How to price products for resale

in Price

Setting a price for resale, an important part of marketing, can be quite a tough task. If your prices are too high, you might not get many buyers. If you set your prices too low, buyers are going to question the quality of your product and you still might not get sales. So, you need to ensure that the prices you set for resale are correct. In doing so, buyers will know that you are charging a fair price and will be ready to purchase them. Here's a guide on how you can price your products for resale.

Factors Influencing How to Price Your Products for Resale

There are several factors that influence your putting a price on a product for resale, which are:

ü  Cost of products

ü  Overhead

ü  Competition

ü  System of distribution

ü  Wages

ü  Your desired return on investment


Besides these, you need to cover the basic, direct, and fixed costs, as well as income and profit.

ü  Fixed costs: Overhead is a fixed cost that has to be taken into account. For instance, you need to pay the telephone bill regardless of how much sales are made. If sales increase, overhead costs may increase too. It is recommended that you do bookkeeping to keep track of these costs. The other fixed costs are marketing expenditures, professional fees, bank charges, and transportation and business permits.

ü  Direct costs: This is associated with the sale and delivery of a particular product. When reselling a product, you need to consider the original price of the product and the cost of shipping it to you, repackaging, and labeling for resale.

ü  Income and profit: Most people confuse these two terms. Income is the amount that you trade your time for. Profit is the return on an investment and the incentive for the numerous risks that businesspeople take to start and operate their businesses.


Pricing New Items for Resale


There are several approaches that you can take for setting a price on a new product for resale.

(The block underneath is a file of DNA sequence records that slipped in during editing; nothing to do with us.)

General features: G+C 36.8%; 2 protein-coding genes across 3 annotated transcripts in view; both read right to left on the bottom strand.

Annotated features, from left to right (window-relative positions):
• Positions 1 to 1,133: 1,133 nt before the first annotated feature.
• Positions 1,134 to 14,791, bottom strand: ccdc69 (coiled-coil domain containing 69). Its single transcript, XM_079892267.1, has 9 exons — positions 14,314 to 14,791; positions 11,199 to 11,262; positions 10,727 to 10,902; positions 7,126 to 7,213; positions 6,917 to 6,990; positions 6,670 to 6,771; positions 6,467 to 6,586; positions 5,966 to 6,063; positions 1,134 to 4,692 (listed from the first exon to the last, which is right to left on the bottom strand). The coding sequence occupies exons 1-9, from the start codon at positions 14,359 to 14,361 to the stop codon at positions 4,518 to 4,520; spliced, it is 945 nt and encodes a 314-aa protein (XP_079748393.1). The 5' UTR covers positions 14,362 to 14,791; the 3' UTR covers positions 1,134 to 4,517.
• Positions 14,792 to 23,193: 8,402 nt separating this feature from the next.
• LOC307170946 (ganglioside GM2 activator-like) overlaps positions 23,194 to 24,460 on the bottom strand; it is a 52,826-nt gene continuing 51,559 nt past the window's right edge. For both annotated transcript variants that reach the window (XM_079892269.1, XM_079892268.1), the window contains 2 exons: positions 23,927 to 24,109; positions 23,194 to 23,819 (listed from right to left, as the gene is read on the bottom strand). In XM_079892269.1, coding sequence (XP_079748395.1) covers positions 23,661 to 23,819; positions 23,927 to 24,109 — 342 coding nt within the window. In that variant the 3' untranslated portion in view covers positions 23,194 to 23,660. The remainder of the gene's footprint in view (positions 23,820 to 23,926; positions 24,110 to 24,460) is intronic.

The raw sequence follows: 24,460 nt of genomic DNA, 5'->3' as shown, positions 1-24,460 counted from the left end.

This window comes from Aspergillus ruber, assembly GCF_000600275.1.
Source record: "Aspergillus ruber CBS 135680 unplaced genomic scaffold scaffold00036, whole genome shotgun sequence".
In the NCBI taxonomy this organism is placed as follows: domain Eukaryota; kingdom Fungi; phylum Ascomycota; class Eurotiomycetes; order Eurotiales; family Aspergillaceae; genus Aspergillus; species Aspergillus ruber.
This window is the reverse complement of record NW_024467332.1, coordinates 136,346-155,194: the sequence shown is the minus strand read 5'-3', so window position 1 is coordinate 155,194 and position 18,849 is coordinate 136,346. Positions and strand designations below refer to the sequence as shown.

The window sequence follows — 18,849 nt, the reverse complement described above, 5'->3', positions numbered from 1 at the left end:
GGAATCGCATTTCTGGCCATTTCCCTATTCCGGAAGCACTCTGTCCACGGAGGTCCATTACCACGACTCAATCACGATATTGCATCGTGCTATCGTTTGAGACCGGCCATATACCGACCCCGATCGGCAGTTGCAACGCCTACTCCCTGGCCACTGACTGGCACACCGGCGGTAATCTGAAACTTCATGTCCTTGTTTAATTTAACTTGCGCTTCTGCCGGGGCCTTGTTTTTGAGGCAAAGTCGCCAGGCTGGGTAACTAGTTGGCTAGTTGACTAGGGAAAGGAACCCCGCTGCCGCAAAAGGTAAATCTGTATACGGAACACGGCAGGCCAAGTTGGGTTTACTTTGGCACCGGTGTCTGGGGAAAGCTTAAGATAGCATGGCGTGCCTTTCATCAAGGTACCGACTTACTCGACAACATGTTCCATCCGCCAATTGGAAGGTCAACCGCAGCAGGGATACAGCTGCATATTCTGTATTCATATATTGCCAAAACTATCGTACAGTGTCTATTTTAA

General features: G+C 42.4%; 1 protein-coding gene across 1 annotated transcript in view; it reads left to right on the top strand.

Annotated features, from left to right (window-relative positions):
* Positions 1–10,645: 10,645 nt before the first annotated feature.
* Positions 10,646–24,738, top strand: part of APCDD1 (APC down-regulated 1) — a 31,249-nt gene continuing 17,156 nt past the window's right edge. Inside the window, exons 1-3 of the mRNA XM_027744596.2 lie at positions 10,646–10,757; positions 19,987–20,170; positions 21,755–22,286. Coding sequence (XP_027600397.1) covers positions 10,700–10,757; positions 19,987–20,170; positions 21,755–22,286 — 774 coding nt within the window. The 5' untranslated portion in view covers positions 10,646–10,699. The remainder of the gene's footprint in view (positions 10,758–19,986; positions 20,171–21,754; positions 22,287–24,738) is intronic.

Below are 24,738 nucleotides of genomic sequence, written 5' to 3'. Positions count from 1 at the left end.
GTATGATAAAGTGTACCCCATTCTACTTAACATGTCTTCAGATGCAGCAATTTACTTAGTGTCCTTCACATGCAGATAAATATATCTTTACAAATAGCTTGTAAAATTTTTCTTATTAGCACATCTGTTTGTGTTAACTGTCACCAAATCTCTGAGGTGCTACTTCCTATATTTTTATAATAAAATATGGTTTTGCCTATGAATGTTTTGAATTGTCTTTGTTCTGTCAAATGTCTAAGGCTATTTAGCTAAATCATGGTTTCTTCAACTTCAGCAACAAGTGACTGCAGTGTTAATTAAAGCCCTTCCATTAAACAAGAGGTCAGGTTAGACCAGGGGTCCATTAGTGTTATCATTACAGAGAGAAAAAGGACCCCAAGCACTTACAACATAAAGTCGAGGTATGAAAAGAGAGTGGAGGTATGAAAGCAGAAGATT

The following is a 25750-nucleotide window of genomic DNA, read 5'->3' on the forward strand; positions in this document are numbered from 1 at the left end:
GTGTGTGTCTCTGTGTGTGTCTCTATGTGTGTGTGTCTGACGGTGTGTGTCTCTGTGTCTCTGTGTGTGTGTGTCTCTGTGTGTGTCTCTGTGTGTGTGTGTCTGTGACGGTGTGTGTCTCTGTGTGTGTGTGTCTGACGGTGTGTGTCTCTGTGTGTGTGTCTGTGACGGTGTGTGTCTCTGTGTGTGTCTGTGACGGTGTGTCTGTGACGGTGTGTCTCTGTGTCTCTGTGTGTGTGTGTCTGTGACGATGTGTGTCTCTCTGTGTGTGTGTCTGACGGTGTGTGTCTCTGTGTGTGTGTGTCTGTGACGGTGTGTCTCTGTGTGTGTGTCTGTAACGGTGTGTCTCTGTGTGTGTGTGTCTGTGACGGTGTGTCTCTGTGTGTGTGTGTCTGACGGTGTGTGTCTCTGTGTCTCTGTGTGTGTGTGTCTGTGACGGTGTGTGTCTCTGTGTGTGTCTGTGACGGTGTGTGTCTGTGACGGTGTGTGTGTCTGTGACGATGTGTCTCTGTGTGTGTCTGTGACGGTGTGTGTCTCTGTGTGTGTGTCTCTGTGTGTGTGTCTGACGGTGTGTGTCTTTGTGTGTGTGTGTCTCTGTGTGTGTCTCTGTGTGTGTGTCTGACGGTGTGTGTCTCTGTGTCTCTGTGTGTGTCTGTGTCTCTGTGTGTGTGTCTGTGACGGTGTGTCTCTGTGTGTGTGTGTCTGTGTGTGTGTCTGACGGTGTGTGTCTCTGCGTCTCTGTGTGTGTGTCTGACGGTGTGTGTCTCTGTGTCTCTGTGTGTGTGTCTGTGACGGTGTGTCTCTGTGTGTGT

ü  Cost-plus approach: You simply need to multiply the cost of your product by a markup factor. For instance, if a product is $25, and the markup factor that you have applied is 100%, then the retail price would be $50.

ü  Commonsense approach: You need to consider the sales value of a product when setting a price. For instance, if you purchase a lighter for $1 and sell it for $3, your markup is 300%. However, for something that is larger, like real estate or a car, you might only earn a meager percent on its resale. In other words, you need to apply your commonsense when pricing products for resale.

ü  Research approach: If you are a small buy-and-sell operator, the best way to price a product is by carrying out research in the marketplace. Learn about what the same products are being sold for, marketing techniques for their sale, and the target audience. Some of the techniques you can incorporate are:

  • Go online to marketplaces like eBay to research on prices.
  • Search through ads in newspapers, fliers, and magazines for prices.
  • Subscribe to product catalogs for cost information.
  • Consult with other retailers to find out how much they are charging.
  • Go mystery shopping to retail stores, and make comparisons in prices.
  • Ask suppliers.

Pricing Used Items for Resale

Setting a price for an item that has been previously owned for resale can be easy if you follow the research approach, as was done for pricing new products. You can make mystery-shopping comparisons and online searches, read classified advertisements, and more to determine the market value of a particular product. Besides these, you can also:


ü  Purchase price guides: To set a price for expensive products, like boats, cars and recreational vehicles, you can purchase price guides. These guides give a description of the product, state the condition of the item, and give a value based on the above criteria.

ü  Have professional appraisals: Having professional appraisals performed on products of a high value helps to substantiate the price that you want to set. As this method is quite expensive, you will need to include this in your selling cost.

ü  Create a sliding-condition scale: In perfect conditions, products are set to a price that is 70% of the new cost. Those items that are still saleable but have passed their days of glory are priced at 30% of their new price.However, there are some items that retain their value better as compared to others.


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Jane M Dawson has 1 articles online

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This article was published on 2010/11/13